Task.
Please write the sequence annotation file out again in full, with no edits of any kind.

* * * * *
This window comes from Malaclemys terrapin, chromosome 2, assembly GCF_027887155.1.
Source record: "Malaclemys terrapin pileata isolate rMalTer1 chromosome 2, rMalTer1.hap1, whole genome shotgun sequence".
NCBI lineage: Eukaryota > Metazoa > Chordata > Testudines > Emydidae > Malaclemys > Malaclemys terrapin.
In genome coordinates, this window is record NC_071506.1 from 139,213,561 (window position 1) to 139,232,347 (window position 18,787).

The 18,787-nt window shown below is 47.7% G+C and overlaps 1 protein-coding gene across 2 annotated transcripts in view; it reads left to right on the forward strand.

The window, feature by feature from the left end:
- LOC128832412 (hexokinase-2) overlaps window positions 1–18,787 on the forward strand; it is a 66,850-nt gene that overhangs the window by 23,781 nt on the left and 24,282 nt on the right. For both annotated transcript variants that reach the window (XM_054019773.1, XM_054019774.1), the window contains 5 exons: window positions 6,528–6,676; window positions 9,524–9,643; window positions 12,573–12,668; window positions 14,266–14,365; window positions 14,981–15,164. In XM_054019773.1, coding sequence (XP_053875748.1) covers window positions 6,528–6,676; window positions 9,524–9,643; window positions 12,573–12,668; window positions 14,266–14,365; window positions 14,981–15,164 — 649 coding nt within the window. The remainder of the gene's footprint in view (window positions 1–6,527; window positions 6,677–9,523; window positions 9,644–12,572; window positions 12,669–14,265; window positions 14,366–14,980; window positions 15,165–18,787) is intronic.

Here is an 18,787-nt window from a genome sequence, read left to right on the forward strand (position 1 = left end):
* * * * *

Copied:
This window comes from Malaclemys terrapin, chromosome 2, assembly GCF_027887155.1.
Source record: "Malaclemys terrapin pileata isolate rMalTer1 chromosome 2, rMalTer1.hap1, whole genome shotgun sequence".
NCBI lineage: Eukaryota > Metazoa > Chordata > Testudines > Emydidae > Malaclemys > Malaclemys terrapin.
In genome coordinates, this window is record NC_071506.1 from 139,213,561 (window position 1) to 139,232,347 (window position 18,787).

The 18,787-nt window shown below is 47.7% G+C and overlaps 1 protein-coding gene across 2 annotated transcripts in view; it reads left to right on the forward strand.

The window, feature by feature from the left end:
- LOC128832412 (hexokinase-2) overlaps window positions 1–18,787 on the forward strand; it is a 66,850-nt gene that overhangs the window by 23,781 nt on the left and 24,282 nt on the right. For both annotated transcript variants that reach the window (XM_054019773.1, XM_054019774.1), the window contains 5 exons: window positions 6,528–6,676; window positions 9,524–9,643; window positions 12,573–12,668; window positions 14,266–14,365; window positions 14,981–15,164. In XM_054019773.1, coding sequence (XP_053875748.1) covers window positions 6,528–6,676; window positions 9,524–9,643; window positions 12,573–12,668; window positions 14,266–14,365; window positions 14,981–15,164 — 649 coding nt within the window. The remainder of the gene's footprint in view (window positions 1–6,527; window positions 6,677–9,523; window positions 9,644–12,572; window positions 12,669–14,265; window positions 14,366–14,980; window positions 15,165–18,787) is intronic.

Here is an 18,787-nt window from a genome sequence, read left to right on the forward strand (position 1 = left end):